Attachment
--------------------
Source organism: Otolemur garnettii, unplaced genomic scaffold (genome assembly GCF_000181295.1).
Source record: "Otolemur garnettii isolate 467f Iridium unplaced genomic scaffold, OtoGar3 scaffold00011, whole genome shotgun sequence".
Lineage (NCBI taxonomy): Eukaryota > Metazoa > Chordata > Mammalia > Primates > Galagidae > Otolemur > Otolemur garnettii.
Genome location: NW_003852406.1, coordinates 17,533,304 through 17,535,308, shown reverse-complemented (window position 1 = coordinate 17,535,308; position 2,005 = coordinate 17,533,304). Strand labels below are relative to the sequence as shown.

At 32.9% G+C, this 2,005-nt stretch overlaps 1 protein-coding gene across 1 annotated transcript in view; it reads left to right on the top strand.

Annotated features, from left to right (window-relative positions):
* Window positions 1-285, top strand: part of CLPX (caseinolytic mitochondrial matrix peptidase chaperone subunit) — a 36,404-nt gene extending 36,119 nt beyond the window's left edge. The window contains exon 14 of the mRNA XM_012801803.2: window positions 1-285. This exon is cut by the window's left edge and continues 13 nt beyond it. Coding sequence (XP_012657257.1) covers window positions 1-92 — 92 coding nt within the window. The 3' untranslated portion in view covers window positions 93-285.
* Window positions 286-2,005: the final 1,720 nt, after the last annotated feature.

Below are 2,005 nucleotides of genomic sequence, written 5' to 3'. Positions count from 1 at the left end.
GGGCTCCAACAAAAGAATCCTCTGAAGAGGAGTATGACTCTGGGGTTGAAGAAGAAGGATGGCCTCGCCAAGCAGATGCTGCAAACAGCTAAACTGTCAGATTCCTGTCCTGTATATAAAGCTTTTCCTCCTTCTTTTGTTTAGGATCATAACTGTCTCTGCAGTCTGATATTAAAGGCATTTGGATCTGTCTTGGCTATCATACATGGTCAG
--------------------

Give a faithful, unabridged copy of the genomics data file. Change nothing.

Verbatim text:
Source organism: Otolemur garnettii, unplaced genomic scaffold (genome assembly GCF_000181295.1).
Source record: "Otolemur garnettii isolate 467f Iridium unplaced genomic scaffold, OtoGar3 scaffold00011, whole genome shotgun sequence".
Lineage (NCBI taxonomy): Eukaryota > Metazoa > Chordata > Mammalia > Primates > Galagidae > Otolemur > Otolemur garnettii.
Genome location: NW_003852406.1, coordinates 17,533,304 through 17,535,308, shown reverse-complemented (window position 1 = coordinate 17,535,308; position 2,005 = coordinate 17,533,304). Strand labels below are relative to the sequence as shown.

At 32.9% G+C, this 2,005-nt stretch overlaps 1 protein-coding gene across 1 annotated transcript in view; it reads left to right on the top strand.

Annotated features, from left to right (window-relative positions):
* Window positions 1-285, top strand: part of CLPX (caseinolytic mitochondrial matrix peptidase chaperone subunit) — a 36,404-nt gene extending 36,119 nt beyond the window's left edge. The window contains exon 14 of the mRNA XM_012801803.2: window positions 1-285. This exon is cut by the window's left edge and continues 13 nt beyond it. Coding sequence (XP_012657257.1) covers window positions 1-92 — 92 coding nt within the window. The 3' untranslated portion in view covers window positions 93-285.
* Window positions 286-2,005: the final 1,720 nt, after the last annotated feature.

Below are 2,005 nucleotides of genomic sequence, written 5' to 3'. Positions count from 1 at the left end.
GGGCTCCAACAAAAGAATCCTCTGAAGAGGAGTATGACTCTGGGGTTGAAGAAGAAGGATGGCCTCGCCAAGCAGATGCTGCAAACAGCTAAACTGTCAGATTCCTGTCCTGTATATAAAGCTTTTCCTCCTTCTTTTGTTTAGGATCATAACTGTCTCTGCAGTCTGATATTAAAGGCATTTGGATCTGTCTTGGCTATCATACATGGTCAG